Since plaintiff has no liberty interest to assert under the due process clause, the challenge he makes to the adequacy of the procedure which implemented his transfer (i.e., improper inclusion of records for BOP review) need not be considered. E.g., Meachum, 427 U.S. at 229 n.8 (presence of allegedly unfounded information in inmate's record need not be considered unless record is to be reviewed in the course of a decision to which due process guarantees attach). To the extent plaintiff's claims are based on his due process rights, they must be dismissed.
B. Equal Protection
Although not well articulated, plaintiff's equal protection argument appears to be that equal protection is violated by the fact that Lorton inmates are provided procedural protections before receiving disciplinary punishment, but not before being transferred, when the alleged reason for transfer would have warranted issuance of a disciplinary charge. In addition, plaintiff may claim that his right to equal protection was violated because only he and five other inmates were transferred, even though the entire prison population participated in the strike. Absent issues concerning fundamental rights or suspect classifications, the treatment of an inmate as eligible for transfer rather than discipline will not violate the fifth amendment's guarantee of equal protection if it bears a rational relationship to a legitimate state interest. See, e.g., Allgood v. Morris, 724 F.2d 1098 (4th Cir. 1984).
As noted above, plaintiff was recommended for transfer because of his involvement in the general strike, and because of his prior institutional history of escapes. This behavior was found to pose a threat to "staff, peers and the orderly operation of the institution." Def. Exh. B. Under D.O. No. 4810.1B, a prisoner may be transferred if he poses a severe management problem. The Court in Hewitt recognized that "in the volatile atmosphere of a prison, an inmate easily may constitute an unacceptable threat to the safety of other prisoners and guards even if he himself has committed no misconduct," and that mitigation of this threat is "perhaps the most fundamental responsibility of the prison administration." Hewitt, 459 U.S. at 473-74. The Court finds that the provisions for transfer based on potentially severe management problems within the prison thus embody a legitimate state interest.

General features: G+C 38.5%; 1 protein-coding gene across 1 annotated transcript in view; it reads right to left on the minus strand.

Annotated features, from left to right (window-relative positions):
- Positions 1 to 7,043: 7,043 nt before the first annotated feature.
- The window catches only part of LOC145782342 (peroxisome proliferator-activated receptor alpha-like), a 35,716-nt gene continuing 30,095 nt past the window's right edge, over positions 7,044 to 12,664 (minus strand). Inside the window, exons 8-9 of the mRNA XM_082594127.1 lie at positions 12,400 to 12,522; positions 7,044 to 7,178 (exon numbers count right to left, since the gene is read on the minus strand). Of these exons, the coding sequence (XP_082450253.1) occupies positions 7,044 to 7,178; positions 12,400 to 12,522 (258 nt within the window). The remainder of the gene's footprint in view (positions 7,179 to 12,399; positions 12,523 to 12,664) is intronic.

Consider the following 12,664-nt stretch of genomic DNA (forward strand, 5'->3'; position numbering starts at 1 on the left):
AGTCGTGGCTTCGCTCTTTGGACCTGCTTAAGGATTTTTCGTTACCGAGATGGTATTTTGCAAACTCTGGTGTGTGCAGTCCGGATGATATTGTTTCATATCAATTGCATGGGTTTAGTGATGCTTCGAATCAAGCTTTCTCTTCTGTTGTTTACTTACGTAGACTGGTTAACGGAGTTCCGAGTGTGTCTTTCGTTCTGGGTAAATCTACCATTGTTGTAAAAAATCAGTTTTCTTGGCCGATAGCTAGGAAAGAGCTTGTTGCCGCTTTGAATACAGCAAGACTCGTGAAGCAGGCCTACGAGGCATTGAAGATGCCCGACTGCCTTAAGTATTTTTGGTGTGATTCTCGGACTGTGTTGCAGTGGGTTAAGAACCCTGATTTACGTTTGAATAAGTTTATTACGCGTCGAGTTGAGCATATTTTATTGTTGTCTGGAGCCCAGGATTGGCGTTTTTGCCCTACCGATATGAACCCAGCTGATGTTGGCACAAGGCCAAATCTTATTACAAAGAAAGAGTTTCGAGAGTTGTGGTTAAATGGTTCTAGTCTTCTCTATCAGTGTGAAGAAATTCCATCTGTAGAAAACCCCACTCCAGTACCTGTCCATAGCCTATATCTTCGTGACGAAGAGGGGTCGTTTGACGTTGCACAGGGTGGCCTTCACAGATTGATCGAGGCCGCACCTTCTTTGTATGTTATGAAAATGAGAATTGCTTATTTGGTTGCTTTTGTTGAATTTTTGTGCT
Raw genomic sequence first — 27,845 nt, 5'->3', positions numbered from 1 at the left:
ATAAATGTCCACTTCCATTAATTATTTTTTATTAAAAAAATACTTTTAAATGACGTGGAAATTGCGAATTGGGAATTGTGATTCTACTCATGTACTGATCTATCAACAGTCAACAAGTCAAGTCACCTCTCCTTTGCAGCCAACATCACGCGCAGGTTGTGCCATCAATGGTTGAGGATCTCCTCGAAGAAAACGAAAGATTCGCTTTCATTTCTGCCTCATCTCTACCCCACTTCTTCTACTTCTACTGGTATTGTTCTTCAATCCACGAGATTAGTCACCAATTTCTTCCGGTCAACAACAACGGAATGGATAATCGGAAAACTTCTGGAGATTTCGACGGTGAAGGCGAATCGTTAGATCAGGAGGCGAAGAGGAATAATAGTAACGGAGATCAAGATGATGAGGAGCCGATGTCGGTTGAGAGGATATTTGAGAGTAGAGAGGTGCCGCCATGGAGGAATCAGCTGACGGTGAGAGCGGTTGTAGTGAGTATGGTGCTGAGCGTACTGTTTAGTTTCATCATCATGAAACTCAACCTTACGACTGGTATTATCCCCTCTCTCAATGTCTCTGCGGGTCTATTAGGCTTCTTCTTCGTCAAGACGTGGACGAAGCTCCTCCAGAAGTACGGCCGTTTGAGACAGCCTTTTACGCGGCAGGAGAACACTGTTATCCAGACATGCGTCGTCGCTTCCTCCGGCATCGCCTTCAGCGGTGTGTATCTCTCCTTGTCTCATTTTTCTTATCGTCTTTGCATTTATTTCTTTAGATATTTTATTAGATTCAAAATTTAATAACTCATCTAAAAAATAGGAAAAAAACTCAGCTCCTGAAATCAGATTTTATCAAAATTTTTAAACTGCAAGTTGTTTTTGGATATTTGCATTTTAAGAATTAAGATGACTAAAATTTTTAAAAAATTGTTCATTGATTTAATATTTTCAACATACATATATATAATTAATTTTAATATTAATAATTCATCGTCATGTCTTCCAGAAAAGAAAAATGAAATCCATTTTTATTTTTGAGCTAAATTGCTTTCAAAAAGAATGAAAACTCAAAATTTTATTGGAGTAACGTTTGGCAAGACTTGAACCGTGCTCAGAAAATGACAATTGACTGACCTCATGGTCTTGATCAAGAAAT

Nothing in the LRAA requires officials concerned with management problems to initiate disciplinary actions against an inmate; nor are officials required to transfer or discipline all inmates allegedly involved in the same incident. Rationality does not require precisely similar treatment of inmates. Any number of reasons may justify transfer, including overcrowding and the need to separate particular prisoners. See Olim, 461 U.S. at 246. Plaintiff alleges no facts to support a claim that his individual selection for transfer rather than discipline was arbitrary, unreasonable or irrational. The Supreme Court has noted that "prison administrators . . . should be accorded wide-ranging deference in the adoption and execution of policies and practices that in their judgment are needed to preserve internal order and discipline and to maintain institutional security." Bell v. Wolfish, 441 U.S. 520, 547, 60 L. Ed. 2d 447, 99 S. Ct. 1861 (1979) (quoted in Hewitt v. Helms, 459 U.S. 460, 103 S. Ct. 864, 74 L. Ed. 2d 675 (1983)). Accordingly, the officials' exercise of their discretion in this matter must be upheld and plaintiff's equal protection claim under 42 U.S.C. § 1983 and § 1985(3) must be dismissed. See also Curry-Bey, 422 F. Supp. at 931 (transfer from Lorton does not violate equal protection). Since the Court has found that plaintiff's rights under 42 U.S.C. § 1985 were not violated, summary judgment must also be granted in defendants' favor on his claim under § 1986. See 42 U.S.C. § 1986.
An appropriate order incorporating the conclusions set forth above accompanies this opinion.
This case is before the Court on defendants motion to dismiss, or in the alternative for summary judgment. In accordance with the accompanying opinion, it is this of June, 1986
1) defendants' motion for summary judgment on plaintiff's claims under 42 U.S.C. §§ 1983, 1985(3) and 1986 is granted, and
2) the above action is dismissed with prejudice.